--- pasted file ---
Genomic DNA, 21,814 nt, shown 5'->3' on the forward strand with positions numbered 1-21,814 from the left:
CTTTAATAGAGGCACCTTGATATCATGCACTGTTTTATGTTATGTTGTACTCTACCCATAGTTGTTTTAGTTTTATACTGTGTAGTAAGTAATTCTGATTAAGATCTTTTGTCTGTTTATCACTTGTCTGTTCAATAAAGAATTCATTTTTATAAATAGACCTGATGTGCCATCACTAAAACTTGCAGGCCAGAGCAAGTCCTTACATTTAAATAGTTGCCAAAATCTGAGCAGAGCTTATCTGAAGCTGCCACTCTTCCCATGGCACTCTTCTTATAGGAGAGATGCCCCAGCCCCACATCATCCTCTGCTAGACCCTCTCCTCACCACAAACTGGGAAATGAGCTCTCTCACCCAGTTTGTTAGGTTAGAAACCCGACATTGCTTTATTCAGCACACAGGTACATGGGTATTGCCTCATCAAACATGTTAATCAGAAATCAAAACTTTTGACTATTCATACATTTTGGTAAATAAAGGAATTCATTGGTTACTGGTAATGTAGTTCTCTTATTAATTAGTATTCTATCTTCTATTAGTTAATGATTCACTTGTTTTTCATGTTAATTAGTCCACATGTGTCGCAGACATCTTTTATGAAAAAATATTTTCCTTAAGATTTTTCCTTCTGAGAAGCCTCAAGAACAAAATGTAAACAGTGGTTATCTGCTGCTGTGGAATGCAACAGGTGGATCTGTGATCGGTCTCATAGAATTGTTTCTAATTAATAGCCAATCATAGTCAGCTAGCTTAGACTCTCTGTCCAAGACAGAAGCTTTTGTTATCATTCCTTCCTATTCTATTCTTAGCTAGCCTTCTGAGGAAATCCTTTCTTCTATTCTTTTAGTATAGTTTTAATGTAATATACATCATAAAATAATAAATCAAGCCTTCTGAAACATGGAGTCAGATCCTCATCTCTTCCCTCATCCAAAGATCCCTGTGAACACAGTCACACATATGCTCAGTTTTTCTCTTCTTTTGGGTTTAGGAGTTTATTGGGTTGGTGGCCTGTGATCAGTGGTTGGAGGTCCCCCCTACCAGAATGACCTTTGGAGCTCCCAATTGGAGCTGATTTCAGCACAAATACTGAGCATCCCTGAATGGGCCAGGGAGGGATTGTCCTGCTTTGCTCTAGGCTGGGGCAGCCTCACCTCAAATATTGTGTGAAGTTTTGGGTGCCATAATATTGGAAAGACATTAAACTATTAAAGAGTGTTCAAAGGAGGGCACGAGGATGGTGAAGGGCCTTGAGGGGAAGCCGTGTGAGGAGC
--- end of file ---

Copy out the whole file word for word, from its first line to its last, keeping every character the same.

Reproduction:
Genomic DNA, 21,814 nt, shown 5'->3' on the forward strand with positions numbered 1-21,814 from the left:
CTTTAATAGAGGCACCTTGATATCATGCACTGTTTTATGTTATGTTGTACTCTACCCATAGTTGTTTTAGTTTTATACTGTGTAGTAAGTAATTCTGATTAAGATCTTTTGTCTGTTTATCACTTGTCTGTTCAATAAAGAATTCATTTTTATAAATAGACCTGATGTGCCATCACTAAAACTTGCAGGCCAGAGCAAGTCCTTACATTTAAATAGTTGCCAAAATCTGAGCAGAGCTTATCTGAAGCTGCCACTCTTCCCATGGCACTCTTCTTATAGGAGAGATGCCCCAGCCCCACATCATCCTCTGCTAGACCCTCTCCTCACCACAAACTGGGAAATGAGCTCTCTCACCCAGTTTGTTAGGTTAGAAACCCGACATTGCTTTATTCAGCACACAGGTACATGGGTATTGCCTCATCAAACATGTTAATCAGAAATCAAAACTTTTGACTATTCATACATTTTGGTAAATAAAGGAATTCATTGGTTACTGGTAATGTAGTTCTCTTATTAATTAGTATTCTATCTTCTATTAGTTAATGATTCACTTGTTTTTCATGTTAATTAGTCCACATGTGTCGCAGACATCTTTTATGAAAAAATATTTTCCTTAAGATTTTTCCTTCTGAGAAGCCTCAAGAACAAAATGTAAACAGTGGTTATCTGCTGCTGTGGAATGCAACAGGTGGATCTGTGATCGGTCTCATAGAATTGTTTCTAATTAATAGCCAATCATAGTCAGCTAGCTTAGACTCTCTGTCCAAGACAGAAGCTTTTGTTATCATTCCTTCCTATTCTATTCTTAGCTAGCCTTCTGAGGAAATCCTTTCTTCTATTCTTTTAGTATAGTTTTAATGTAATATACATCATAAAATAATAAATCAAGCCTTCTGAAACATGGAGTCAGATCCTCATCTCTTCCCTCATCCAAAGATCCCTGTGAACACAGTCACACATATGCTCAGTTTTTCTCTTCTTTTGGGTTTAGGAGTTTATTGGGTTGGTGGCCTGTGATCAGTGGTTGGAGGTCCCCCCTACCAGAATGACCTTTGGAGCTCCCAATTGGAGCTGATTTCAGCACAAATACTGAGCATCCCTGAATGGGCCAGGGAGGGATTGTCCTGCTTTGCTCTAGGCTGGGGCAGCCTCACCTCAAATATTGTGTGAAGTTTTGGGTGCCATAATATTGGAAAGACATTAAACTATTAAAGAGTGTTCAAAGGAGGGCACGAGGATGGTGAAGGGCCTTGAGGGGAAGCCGTGTGAGGAGC